The other day a security bulletin was published and patches released for a vulnerability in DNS — essentially the switchboard protocol of the Internet. This is an interesting case because the exact details of the vulnerability have not yet been released (but are scheduled to be in about a month or so). There’s an article with more detail here, and a little applet to check whether or not you are vulnerable here.
This exploit comes with the potential to do a lot of harm, because only the DNS server needs to be compromised (and can be done so remotely). In essence, it could be the ultimate man-in-the-middle attack, enticing thousands of ordinary users to cough up their personal details without so much as a glimmer of anything suspicious going on. This is undoubtedly the reason why extraordinary measures were taken to allow vendors to simultaneously patch the exploit and try to minimize its impact.
For me, there are a number of concerns here. First, naturally, is the security of my personal Internet usage:
- Is my machine safe? (Well, it’s completely patched up now, which is supposedly good enough.)
- Is my upstream Internet connection safe? A bit of Internet research reveals that the Tomato router software I’m running is apparently only vulnerable to DNS queries occurring on the LAN (br0). I took this opportunity to patch to the latest build of Tomato, just in case, although a new one with an updated version of dnsmasq is expected shortly.I assume that my ISP will also get their act together and patch in a timely fashion. If not, I’ll be on the phone with them.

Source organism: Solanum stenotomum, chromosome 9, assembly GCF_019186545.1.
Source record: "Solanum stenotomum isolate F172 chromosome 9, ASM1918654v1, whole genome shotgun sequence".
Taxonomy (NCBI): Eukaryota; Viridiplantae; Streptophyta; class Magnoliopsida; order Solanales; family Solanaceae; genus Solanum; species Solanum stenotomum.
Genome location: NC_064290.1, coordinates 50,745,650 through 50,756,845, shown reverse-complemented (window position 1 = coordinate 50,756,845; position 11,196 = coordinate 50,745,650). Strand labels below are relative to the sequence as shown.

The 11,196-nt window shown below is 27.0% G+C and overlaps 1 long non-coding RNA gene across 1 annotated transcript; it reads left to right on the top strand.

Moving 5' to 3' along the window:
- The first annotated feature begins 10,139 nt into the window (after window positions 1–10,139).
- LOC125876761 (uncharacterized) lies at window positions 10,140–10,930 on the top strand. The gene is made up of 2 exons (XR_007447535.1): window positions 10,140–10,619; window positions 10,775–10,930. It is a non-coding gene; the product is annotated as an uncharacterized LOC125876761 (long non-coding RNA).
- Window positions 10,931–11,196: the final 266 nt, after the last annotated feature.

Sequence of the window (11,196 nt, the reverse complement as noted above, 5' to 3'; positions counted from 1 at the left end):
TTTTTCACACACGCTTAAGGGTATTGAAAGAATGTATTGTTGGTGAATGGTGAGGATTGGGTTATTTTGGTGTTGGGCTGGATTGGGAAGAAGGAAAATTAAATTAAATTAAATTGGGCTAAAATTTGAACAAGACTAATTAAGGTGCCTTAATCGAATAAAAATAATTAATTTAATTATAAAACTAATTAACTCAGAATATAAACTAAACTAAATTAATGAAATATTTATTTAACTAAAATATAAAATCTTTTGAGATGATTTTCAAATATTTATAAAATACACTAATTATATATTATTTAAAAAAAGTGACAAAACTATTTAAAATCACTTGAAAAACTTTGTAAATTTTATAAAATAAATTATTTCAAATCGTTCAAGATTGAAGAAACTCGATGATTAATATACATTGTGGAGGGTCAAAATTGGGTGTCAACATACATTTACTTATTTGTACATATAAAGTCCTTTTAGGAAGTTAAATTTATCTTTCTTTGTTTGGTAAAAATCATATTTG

Next up are concerns about the hosting for my personal and business sites. Depending on how a hosting business is run, there may be some additional obstacles that need to be negotiated to get things patched up. For example, Windows virtualization environments may need to have specific patches created for them, because they can’t use the normal Windows Update system. Right now, this front is “in progress.”
(One good thing that came out of this is that my paranoia finally pushed me into fixing the self-signed certificate for my business site, and properly installing it on my home machine. Properly-validated SSL connections should not be vulnerable to any shenanigans that may result from the DNS vulnerability.)